How To Set Your Operator up for Success as a Visionary Entrepreneur (And Avoid Sabotage)

“I recently hired an executive assistant, and things were going great… until they weren’t.” 

Can you relate to this statement? 

It’s one we’ve heard from many of the Visionary Entrepreneurs that we help when they hire someone to help them in the business. 

Typically this person was hired as an executive assistant, virtual assistant, or personal assistant to start (you will hear us refer to this person as an Operator). 

For the first couple of weeks or months, everything was great. The Visionary entrepreneur felt less pressure in the business, had more time, and thought they had finally found the help they needed. 

Then, seemingly out of nowhere, things started to change. 

Suddenly, the Operator was no longer stepping up and taking initiative. They started missing things, and the company was affected by it. The visionary entrepreneur started to lose confidence in their Operator and has even been considering letting them go. 

When our clients share these frustrations with us, we share a difficult truth with them. When this happens, the entrepreneur is probably sabotaging their Operator.

It’s never intentional, and most of the time, they don’t even realize they are doing it. 

To understand what we mean when we say sabotaging the Operator, you first need to understand the Operator Personality Type.

What is the Operator Personality Type

Executive Assistants, Business Operations Managers, Integrators, or as we refer to them, Operators, are the people who love process, structure, and routine. The Operator Personality Type, as we refer to this archetype, is vital to helping balance a visionary in a business because they are good at the tasks and responsibilities CEOs usually don’t love, like calendars, checklists, and processes.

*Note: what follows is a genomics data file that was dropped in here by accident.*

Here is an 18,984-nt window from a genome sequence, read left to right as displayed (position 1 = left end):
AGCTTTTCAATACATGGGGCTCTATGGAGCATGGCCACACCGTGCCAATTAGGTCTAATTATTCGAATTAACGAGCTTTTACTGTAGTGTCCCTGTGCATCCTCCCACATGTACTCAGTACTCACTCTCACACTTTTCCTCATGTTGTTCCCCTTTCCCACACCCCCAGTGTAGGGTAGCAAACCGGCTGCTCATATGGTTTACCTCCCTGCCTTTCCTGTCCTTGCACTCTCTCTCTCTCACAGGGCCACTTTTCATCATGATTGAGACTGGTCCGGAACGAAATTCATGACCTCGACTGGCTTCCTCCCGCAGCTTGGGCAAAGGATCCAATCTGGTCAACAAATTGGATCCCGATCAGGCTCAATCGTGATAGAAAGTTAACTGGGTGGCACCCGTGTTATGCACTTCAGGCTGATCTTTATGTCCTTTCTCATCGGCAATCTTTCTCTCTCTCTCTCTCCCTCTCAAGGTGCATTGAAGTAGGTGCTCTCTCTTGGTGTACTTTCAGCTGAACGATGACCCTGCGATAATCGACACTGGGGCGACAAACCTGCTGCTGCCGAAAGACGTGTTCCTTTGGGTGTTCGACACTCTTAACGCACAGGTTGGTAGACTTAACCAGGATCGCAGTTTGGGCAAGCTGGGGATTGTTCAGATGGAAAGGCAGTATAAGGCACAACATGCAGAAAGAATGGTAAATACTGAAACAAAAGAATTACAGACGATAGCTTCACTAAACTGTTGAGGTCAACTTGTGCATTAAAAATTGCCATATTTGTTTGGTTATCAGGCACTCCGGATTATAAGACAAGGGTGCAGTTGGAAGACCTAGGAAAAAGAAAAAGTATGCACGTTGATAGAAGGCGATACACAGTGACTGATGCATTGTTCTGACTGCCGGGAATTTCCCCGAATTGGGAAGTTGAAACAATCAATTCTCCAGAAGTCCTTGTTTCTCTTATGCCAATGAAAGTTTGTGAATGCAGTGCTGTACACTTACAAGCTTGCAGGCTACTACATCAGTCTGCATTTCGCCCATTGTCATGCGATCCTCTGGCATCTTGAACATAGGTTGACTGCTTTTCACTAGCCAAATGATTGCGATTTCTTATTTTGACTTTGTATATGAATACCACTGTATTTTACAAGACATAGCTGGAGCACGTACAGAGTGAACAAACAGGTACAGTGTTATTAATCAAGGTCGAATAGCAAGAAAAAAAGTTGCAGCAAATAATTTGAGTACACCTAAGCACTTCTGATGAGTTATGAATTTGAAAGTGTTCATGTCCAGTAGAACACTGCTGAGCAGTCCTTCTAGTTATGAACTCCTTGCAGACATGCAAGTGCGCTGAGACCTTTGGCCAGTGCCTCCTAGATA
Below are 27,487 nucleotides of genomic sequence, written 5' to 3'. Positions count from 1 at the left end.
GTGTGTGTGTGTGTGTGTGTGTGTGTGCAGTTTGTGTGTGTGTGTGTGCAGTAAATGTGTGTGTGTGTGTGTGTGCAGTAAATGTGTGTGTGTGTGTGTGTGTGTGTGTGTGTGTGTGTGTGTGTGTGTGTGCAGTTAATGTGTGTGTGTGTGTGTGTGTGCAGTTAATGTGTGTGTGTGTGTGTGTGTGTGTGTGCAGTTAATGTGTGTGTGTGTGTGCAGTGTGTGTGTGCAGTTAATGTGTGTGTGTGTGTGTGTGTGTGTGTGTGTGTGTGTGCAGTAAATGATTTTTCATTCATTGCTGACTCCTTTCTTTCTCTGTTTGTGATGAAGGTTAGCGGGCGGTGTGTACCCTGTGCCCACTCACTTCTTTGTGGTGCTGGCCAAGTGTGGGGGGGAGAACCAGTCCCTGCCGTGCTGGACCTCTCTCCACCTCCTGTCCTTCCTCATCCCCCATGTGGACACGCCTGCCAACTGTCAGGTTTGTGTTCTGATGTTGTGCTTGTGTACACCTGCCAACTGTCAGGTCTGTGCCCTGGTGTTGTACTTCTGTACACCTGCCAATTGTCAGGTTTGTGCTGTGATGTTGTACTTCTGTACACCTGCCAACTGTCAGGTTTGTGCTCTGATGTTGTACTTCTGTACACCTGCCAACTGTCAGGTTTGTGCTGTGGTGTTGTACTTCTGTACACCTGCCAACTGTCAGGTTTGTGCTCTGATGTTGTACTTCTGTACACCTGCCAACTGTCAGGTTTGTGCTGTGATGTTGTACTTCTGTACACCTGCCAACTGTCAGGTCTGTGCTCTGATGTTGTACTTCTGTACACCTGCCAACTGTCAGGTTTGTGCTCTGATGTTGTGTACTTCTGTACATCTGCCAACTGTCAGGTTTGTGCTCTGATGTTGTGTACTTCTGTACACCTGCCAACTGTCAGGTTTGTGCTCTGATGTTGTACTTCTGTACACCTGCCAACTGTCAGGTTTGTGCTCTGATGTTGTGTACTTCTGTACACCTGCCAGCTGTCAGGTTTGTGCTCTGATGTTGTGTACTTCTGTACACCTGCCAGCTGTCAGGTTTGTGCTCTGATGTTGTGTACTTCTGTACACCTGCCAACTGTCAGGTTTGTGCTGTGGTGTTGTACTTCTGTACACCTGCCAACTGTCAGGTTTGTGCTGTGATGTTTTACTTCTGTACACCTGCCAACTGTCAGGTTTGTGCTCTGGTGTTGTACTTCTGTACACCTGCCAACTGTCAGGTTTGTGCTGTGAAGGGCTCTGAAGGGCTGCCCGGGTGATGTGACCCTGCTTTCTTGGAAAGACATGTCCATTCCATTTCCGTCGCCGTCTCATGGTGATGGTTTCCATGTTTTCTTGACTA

The Operator Personality Type wants to make sure projects get set up correctly, executed on time, and the business moves forward. Autonomy is one of the most important things an Operator wants and needs to accomplish in this role. 

Being able to get things done on their own. Get help when they need it and get input when they ask for it. 

In addition to the autonomy to get things done, an Operator Personality Type also:

  • Loves details and always wants to know the how and the why
  • Is always prepared and plans ahead 
  • Is Data-driven and makes decisions based on evidence
  • Seeks efficiency and making things more efficient 
  • Wants to build process that makes it easier to get things done
  • Creates consistency and stability in the environments that they are in

When an Operator is unable to do any of the above, they start to feel anxious, lose confidence, and may even underperform. 

Understanding the Operator Personality type helps put into perspective some of the things that Visionary Entrepreneurs do that can unintentionally sabotage their Operator.

How a Visionary can Sabotage their Operator (By Accident)

What happens in the relationship of many Visionary Entrepreneurs and Operators is that things start well in the beginning. The Entrepreneur gives the Operator space and autonomy, and control over what they’re doing. The Operator is performing well, and the entrepreneur is getting the help they need. 

Then without meaning to, many Visionaries start sabotaging their Operator and don’t even realize it. While the Entrepreneur thinks they’re helping their Operator, they’re reducing their ability to be effective. 

Visionary Stepping in Too Much

Remember, Operators, love autonomy. They love being able to create processes, make things better, and solve problems. 

Issues come up when the Visionary starts to step in too much. They start to tell the Operator how to do things. Instead of focusing on the outcome, the Visionary focuses on how the Operator is doing their job, the steps they’re taking, and what they don’t like about it.